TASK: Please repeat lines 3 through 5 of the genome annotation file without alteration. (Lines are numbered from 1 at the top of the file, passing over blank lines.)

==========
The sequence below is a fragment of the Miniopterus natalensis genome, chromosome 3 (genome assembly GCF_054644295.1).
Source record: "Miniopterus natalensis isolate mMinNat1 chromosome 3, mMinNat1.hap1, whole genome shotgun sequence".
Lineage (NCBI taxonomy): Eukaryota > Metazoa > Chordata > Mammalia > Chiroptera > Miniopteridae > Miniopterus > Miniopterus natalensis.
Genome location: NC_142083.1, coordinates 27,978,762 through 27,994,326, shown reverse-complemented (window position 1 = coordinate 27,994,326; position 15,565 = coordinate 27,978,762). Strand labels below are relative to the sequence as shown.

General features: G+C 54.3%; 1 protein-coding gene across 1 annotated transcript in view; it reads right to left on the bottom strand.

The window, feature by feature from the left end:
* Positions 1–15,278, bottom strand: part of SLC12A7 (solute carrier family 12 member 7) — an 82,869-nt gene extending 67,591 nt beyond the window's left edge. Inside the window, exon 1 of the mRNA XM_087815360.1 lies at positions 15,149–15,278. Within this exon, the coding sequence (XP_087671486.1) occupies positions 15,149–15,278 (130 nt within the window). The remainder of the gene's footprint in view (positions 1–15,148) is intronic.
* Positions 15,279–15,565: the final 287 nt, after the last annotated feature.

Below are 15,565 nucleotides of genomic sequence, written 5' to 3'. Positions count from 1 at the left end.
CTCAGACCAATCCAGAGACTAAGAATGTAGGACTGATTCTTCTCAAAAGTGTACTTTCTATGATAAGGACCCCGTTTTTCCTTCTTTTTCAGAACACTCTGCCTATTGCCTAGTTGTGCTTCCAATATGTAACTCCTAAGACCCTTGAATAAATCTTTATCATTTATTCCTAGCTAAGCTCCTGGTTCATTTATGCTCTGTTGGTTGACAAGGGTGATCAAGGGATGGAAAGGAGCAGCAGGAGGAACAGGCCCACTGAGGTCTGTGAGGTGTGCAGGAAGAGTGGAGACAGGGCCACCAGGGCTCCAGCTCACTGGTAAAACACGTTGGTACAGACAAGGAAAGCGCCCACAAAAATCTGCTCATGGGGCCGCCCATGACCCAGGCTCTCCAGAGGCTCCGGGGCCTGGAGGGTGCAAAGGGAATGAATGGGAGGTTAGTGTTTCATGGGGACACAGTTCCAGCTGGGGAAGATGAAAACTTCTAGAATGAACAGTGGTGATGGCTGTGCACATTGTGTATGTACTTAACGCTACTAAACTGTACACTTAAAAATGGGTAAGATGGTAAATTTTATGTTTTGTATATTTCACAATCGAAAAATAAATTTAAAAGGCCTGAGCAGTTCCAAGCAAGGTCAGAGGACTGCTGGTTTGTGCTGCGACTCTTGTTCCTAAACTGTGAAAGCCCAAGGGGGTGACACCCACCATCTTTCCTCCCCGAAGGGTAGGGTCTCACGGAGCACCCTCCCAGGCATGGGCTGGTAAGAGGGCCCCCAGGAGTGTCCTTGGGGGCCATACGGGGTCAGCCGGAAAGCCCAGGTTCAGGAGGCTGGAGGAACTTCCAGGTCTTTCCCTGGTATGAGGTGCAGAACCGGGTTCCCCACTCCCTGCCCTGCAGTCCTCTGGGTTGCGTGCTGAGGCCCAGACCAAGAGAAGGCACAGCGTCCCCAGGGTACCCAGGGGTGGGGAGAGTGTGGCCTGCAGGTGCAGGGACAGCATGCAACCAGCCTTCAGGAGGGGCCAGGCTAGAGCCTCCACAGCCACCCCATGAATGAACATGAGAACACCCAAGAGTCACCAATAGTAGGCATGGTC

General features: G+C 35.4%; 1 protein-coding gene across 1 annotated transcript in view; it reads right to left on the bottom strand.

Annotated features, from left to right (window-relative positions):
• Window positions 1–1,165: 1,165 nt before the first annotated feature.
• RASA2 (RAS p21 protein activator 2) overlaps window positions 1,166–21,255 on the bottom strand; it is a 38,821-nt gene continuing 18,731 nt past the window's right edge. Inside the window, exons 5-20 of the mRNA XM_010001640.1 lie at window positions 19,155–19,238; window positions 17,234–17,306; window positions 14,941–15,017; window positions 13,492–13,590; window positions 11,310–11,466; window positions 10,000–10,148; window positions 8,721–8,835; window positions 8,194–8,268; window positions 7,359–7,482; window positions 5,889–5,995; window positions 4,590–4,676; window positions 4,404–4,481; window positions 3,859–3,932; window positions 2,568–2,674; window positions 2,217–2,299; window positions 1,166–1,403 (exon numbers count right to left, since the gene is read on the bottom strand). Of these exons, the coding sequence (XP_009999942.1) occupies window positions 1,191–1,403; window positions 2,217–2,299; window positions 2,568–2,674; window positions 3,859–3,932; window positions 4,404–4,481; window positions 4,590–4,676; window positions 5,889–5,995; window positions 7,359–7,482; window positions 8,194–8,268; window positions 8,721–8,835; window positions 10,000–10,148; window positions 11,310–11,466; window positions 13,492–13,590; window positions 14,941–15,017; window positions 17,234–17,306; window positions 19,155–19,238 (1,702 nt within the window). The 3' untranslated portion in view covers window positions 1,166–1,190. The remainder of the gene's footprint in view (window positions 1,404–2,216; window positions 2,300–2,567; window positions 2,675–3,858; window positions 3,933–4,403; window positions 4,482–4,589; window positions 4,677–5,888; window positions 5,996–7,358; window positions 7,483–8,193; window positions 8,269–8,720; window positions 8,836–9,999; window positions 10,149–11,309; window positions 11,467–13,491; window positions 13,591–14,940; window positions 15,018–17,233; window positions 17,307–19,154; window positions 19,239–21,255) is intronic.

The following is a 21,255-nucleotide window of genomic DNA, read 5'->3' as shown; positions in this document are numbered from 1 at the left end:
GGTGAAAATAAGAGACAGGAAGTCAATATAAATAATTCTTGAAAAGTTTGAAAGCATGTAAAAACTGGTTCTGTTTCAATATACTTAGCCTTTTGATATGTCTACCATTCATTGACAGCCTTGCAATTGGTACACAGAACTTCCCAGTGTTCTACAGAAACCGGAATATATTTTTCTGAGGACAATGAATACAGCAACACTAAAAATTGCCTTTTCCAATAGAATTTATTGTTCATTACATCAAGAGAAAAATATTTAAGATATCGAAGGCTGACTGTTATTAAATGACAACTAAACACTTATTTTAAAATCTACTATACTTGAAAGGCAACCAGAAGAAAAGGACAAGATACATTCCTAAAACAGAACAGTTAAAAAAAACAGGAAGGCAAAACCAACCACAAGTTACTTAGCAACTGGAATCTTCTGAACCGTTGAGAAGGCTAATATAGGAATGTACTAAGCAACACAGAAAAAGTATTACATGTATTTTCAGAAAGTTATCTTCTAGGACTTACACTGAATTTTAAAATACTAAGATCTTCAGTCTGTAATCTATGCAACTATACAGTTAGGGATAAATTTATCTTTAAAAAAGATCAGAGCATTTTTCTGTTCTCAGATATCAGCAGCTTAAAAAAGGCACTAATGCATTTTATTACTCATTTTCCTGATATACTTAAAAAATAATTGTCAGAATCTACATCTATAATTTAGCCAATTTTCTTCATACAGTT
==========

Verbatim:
Lineage (NCBI taxonomy): Eukaryota > Metazoa > Chordata > Mammalia > Chiroptera > Miniopteridae > Miniopterus > Miniopterus natalensis.
Genome location: NC_142083.1, coordinates 27,978,762 through 27,994,326, shown reverse-complemented (window position 1 = coordinate 27,994,326; position 15,565 = coordinate 27,978,762). Strand labels below are relative to the sequence as shown.

General features: G+C 54.3%; 1 protein-coding gene across 1 annotated transcript in view; it reads right to left on the bottom strand.